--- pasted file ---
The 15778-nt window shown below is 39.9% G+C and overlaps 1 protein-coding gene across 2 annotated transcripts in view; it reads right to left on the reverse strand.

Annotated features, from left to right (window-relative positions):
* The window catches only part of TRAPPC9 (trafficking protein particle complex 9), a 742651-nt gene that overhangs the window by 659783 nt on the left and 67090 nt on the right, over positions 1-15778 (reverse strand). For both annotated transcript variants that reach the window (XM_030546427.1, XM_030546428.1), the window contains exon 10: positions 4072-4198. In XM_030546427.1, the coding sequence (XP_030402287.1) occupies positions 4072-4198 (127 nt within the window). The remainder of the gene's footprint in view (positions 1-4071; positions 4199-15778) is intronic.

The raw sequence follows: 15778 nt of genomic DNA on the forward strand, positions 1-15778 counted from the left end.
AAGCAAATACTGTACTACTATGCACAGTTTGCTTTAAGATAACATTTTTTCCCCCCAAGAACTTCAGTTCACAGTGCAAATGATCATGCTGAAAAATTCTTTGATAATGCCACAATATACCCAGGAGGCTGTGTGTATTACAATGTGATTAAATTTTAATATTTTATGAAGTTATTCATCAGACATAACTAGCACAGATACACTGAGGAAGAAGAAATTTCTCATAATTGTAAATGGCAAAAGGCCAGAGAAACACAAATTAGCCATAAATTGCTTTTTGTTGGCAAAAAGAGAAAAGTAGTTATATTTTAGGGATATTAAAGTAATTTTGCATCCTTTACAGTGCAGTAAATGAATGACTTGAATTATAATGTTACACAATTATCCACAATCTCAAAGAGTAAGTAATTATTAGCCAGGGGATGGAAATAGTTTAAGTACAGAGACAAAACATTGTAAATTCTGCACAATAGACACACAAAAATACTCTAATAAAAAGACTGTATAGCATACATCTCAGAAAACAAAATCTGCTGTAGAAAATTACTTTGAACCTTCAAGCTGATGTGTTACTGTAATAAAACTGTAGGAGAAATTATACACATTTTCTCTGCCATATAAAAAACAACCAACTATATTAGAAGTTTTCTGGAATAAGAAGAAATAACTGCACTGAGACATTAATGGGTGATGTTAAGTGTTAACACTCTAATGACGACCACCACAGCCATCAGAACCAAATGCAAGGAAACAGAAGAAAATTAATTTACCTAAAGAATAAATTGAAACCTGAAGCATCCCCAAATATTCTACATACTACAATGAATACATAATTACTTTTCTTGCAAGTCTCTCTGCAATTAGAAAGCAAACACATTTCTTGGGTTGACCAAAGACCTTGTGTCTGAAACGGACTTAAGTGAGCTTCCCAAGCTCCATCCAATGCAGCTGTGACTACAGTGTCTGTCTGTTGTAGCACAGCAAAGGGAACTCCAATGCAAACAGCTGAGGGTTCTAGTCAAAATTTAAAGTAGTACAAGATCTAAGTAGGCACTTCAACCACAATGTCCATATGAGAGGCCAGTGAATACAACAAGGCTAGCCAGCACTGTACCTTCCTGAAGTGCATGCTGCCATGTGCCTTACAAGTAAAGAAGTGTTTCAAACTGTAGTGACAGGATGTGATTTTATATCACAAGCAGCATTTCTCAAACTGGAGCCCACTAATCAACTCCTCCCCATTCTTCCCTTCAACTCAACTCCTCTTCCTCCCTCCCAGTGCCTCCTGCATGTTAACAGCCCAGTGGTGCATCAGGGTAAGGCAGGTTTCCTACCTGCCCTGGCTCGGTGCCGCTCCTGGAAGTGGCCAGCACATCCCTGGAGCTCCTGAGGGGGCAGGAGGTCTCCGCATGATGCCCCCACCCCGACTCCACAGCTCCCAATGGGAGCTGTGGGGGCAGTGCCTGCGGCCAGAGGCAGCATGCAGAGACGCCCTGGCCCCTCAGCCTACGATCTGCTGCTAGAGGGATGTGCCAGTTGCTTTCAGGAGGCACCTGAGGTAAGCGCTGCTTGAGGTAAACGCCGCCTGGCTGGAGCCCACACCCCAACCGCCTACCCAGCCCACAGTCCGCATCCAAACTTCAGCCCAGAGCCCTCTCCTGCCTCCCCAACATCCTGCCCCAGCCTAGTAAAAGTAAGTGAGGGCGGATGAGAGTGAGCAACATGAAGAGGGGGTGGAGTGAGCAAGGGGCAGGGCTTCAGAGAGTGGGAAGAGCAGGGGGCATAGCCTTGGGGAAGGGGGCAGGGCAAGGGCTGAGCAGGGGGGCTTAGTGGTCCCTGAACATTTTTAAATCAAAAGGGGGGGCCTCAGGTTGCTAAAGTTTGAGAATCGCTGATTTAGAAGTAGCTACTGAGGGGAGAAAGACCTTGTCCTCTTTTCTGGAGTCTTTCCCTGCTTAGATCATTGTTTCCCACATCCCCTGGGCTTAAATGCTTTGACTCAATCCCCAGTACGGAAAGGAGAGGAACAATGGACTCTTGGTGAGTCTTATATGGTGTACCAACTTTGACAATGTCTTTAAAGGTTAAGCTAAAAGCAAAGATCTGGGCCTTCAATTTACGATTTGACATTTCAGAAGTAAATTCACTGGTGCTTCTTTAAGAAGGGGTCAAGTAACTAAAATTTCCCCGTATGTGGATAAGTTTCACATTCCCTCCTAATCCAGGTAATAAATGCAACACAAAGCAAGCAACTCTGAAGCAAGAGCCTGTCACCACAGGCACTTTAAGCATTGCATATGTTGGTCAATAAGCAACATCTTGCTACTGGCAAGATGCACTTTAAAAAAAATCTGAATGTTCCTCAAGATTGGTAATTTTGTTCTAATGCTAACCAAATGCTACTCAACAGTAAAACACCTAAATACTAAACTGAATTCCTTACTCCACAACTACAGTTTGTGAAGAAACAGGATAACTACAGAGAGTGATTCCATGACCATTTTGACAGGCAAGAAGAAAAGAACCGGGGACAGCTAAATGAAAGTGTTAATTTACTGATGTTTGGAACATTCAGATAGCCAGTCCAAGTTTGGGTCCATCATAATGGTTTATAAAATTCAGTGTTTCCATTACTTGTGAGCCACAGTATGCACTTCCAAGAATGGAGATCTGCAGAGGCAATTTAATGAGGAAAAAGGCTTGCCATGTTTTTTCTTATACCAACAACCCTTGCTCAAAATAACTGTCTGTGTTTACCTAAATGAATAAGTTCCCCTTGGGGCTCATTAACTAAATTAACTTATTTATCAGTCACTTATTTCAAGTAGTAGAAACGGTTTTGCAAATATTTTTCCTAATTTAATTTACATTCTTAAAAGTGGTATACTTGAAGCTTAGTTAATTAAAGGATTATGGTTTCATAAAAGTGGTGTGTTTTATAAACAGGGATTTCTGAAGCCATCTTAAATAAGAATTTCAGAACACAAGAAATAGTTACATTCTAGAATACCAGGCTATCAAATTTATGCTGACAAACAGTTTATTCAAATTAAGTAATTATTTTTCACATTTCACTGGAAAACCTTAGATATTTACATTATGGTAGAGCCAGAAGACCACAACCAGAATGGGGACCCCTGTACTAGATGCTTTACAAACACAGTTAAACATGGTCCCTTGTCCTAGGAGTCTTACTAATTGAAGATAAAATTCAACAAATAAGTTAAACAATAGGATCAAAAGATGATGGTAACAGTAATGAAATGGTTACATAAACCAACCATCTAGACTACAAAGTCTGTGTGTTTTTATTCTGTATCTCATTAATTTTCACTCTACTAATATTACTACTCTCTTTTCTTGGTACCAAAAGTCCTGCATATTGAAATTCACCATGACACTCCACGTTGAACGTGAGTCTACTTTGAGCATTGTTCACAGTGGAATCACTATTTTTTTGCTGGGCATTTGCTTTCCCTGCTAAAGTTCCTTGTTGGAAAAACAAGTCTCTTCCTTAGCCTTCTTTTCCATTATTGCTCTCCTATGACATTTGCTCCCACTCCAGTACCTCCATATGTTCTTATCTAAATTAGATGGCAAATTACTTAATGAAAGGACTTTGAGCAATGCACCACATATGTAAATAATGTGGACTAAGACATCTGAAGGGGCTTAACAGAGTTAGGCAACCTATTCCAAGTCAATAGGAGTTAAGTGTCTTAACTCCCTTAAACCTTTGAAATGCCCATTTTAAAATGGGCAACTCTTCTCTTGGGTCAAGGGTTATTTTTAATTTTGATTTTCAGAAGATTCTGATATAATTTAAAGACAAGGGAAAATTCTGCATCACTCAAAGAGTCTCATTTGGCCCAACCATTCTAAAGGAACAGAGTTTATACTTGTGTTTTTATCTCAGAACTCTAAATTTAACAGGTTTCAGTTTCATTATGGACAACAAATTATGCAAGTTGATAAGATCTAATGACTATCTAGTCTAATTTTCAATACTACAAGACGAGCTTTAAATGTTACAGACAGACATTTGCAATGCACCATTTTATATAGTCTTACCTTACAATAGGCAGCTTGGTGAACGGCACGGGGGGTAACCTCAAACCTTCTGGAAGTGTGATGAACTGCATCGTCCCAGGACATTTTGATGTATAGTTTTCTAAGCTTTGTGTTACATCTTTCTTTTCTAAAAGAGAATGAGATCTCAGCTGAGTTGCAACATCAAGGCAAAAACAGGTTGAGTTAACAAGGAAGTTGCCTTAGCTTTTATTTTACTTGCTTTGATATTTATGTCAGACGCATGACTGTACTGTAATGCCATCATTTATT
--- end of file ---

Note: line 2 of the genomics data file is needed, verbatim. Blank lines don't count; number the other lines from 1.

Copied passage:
Annotated features, from left to right (window-relative positions):